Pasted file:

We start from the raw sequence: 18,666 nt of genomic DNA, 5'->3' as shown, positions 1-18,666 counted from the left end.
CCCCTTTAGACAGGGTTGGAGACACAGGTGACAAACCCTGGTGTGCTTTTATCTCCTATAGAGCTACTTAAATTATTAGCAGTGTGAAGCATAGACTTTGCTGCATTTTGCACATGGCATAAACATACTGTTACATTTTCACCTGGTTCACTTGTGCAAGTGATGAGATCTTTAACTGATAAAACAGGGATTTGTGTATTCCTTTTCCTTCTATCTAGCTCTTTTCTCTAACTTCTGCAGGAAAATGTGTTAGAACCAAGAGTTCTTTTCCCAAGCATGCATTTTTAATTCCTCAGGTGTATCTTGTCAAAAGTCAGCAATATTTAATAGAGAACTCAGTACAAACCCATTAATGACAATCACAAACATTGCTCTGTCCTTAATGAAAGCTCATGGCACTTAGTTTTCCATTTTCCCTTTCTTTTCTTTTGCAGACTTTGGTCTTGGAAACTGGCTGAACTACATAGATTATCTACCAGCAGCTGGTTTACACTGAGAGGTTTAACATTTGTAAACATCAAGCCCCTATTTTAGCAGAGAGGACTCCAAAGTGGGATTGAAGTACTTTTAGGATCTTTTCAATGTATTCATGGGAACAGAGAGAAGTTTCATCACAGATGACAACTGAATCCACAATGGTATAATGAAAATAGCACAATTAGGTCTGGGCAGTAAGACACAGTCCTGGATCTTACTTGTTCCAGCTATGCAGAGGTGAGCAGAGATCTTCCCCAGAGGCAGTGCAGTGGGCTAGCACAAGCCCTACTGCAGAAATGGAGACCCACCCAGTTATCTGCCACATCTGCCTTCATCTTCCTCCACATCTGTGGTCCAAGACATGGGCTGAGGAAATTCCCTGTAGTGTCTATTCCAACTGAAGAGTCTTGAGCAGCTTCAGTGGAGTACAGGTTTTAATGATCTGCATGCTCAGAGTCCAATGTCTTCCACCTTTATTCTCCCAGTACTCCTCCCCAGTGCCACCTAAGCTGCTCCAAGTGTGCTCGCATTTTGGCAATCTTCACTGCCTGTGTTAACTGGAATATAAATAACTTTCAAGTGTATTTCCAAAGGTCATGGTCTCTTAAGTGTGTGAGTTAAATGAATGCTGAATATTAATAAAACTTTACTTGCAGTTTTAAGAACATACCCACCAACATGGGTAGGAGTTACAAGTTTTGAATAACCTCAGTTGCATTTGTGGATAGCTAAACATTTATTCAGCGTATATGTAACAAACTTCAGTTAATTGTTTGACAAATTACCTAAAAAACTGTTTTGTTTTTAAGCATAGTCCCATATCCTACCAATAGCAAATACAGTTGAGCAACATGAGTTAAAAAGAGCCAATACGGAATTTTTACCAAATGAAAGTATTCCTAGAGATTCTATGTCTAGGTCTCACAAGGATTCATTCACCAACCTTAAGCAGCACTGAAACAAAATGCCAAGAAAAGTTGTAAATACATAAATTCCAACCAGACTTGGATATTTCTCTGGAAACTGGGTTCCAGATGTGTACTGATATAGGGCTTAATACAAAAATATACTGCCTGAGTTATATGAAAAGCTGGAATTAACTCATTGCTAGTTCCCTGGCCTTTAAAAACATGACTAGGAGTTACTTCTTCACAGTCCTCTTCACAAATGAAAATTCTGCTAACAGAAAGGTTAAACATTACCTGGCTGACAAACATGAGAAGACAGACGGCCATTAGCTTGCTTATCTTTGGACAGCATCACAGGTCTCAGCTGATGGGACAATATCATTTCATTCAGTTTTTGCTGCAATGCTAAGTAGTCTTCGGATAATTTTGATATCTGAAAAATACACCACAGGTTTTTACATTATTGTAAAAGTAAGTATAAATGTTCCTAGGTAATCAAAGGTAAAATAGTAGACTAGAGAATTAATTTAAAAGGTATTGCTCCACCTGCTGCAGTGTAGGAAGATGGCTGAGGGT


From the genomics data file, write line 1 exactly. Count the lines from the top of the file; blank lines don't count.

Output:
We start from the raw sequence: 18,666 nt of genomic DNA, 5'->3' as shown, positions 1-18,666 counted from the left end.